Here Comes the Flood
The fallout continues. When AOL published search lot data from more than 658,000 subscribers it did more than just violate the trust of its users. They opened up the privacy floodgates, reminding users of the sensitive data that they often unknowingly reveal when searching online. Now that the deed has been done, it can’t be taken back.
In response, the Electronic Frontier Foundation has submitted an 11-page complaint to the US Federal Trade Commission asking them to investigate last week’s release and to prohibit the company from storing search data for any longer than two weeks.
The silver lining to this whole disastrous situation may be that it’s forcing Internet users to ask questions about what information is being stored, how long it’s being stored for, and who has access to it.
There’s good reason for search engines storing information, but users need to be reassured that there is no way their query can be traced back to them. Without that, the entire concept of the Internet falls flat, and simply creating “anonymous” user IDs the way AOL did clearly does not work.
Personally, I’d also like to be reassured the DOJ won’t be able to force the engines into handing over this information just because they may find the information “helpful”. This isn’t Minority Report. As a user I want to know what my privacy protections are and where my information may end up.
Google Coupons? All right!
Google has partnered up with ValPak coupons (no, I’m serious. They did.) to let businesses upload printable online coupons to their Google Maps listings free of charge. Now a search for “dry cleaners in Los Angeles” will return listings for local dry cleaners, which may or may not feature online coupons. Users will be able to print the online coupon directly from Google Maps. Kinda cool, but kinda dorky.
Reportedly, Google also has plans to allow advertisers to link to their AdWords campaigns from their Google Maps coupon, so if you’re a small local business without a Web site, now you may not need one.
If you want to create a coupon for yourself, er, I mean your business, head over to Google’s Local Business Center.
Terry Semel: Yahoo! is the best-positioned company on the Internet
Did you happen to read Adam Lashinky’s interview with Terry Semel over at CNN? If not, you should go read it. There are some real gems. I’ll just pick out some of my favorite parts:
With the recent deal between Yahoo and eBay, the two companies have gotten very chummy. Why not go all the way and merge?
I think what we’re doing right now is going to benefit both companies an awful lot.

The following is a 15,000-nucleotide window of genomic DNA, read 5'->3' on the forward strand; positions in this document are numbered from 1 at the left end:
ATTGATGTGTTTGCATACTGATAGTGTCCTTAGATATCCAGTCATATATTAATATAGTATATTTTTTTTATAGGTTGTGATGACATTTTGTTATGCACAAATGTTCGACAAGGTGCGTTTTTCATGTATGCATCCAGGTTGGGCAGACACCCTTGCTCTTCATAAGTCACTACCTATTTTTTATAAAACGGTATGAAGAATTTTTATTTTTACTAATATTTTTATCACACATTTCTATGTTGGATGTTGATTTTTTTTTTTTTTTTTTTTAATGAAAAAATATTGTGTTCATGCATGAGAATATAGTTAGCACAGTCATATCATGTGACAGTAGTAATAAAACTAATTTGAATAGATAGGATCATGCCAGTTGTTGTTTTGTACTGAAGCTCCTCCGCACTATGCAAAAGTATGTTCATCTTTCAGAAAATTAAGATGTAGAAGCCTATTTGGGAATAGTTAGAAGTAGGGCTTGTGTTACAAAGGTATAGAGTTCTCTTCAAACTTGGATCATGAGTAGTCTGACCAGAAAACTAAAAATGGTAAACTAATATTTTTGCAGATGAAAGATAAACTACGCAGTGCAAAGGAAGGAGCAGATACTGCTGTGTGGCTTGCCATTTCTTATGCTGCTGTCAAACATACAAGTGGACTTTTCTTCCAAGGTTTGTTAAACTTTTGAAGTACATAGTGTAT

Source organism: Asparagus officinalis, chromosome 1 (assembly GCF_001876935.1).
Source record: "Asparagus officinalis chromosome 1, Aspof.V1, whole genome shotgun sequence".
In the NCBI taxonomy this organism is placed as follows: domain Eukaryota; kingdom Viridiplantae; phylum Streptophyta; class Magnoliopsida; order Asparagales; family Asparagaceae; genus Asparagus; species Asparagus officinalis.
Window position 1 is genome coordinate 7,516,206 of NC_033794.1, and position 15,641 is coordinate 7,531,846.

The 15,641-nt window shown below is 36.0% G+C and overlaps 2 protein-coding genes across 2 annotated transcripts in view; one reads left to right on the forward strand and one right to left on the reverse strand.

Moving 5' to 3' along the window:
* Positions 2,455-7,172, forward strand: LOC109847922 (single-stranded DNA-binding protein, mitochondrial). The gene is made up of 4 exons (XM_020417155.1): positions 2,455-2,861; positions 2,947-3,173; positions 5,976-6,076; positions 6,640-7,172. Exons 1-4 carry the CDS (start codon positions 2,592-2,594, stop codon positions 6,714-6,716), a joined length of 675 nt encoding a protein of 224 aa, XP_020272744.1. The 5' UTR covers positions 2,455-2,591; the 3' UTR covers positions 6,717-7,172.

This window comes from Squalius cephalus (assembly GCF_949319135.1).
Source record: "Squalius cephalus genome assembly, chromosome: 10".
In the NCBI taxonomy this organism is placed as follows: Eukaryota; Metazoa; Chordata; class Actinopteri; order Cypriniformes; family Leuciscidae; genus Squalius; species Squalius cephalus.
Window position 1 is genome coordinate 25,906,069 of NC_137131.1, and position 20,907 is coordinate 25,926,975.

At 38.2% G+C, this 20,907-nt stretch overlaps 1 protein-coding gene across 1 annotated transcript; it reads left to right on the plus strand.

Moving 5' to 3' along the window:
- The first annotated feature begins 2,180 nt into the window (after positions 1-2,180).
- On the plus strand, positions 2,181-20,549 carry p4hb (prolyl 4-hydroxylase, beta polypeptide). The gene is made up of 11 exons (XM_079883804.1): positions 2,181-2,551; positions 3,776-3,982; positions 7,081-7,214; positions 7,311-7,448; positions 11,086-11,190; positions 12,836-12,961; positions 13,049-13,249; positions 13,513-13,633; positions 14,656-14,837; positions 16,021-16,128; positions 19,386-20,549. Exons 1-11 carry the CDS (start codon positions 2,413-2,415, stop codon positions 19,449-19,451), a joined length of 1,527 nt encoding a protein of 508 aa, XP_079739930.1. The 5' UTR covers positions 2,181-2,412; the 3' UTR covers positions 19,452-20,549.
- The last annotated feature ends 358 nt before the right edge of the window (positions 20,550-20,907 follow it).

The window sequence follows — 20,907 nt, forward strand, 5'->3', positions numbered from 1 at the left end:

An awful lot? Well, aw shucks!
Google’s motto is “Don’t be evil.” What’s Yahoo’s?
[Long pause.] I don’t know that we have a motto. Well, the mission of the company is, Deliver great value to our consumers and, basically, value them.
Yahoo! needs a motto. If I walked into work everyday and was asked the same question, at some point I would come up with an answer. How many times do you think Terry Semel has been questioned about Yahoo!’s motto? Ten? Twenty? More than that? It may be time to come up with an answer. Then at least people will stop asking. Just a suggestion.
From an investor’s standpoint, what makes Yahoo a better bet than Google or other rivals?
We’re not comparing ourselves to any one company, but as we look ahead in a connected world, just being really good at one thing may not be enough.
I’m glad that Yahoo has become really good at a number of things. We had a very significant financial growth story. As we improve our revenues per search and we financially maximize many of the things we’ve been doing, like Answers and Flickr, we won’t be totally dependent on any one thing or any one market. Things change very quickly, and I think we’re the company best positioned for change. Long term, I think Yahoo is the best-positioned company on the Internet.
Ooo, did you catch that? Terry Semel thinks Yahoo! is the best-positioned company on the Internet. Ballsy!
Rand Fishkin is asking for trouble with his post Ranking 50 Top Blogs in the Search Sphere. In it, Rand breaks down the blogs he reads and ranks them into four different categories: The Mainstays, The Elite, The Niche Bloggers [represent!], and Outsiders. It’s pretty much a Who’s Who of search marketing blogging. People’s feelings are surely going to get hurt. You know how sensitive those bloggers can be.
In response to Rand’s list, Barry Schwartz compiled his own list of favorite search blogs. We like Barry’s better than Rand’s — he ranked us higher. [We're huge fans of you too, Barry, especially the new blog.]
We recommend you check out both lists and take a look around. Where else can you find such a comprehensive list of Must Reads? Who knows, you may even find yourself a new second favorite blogger.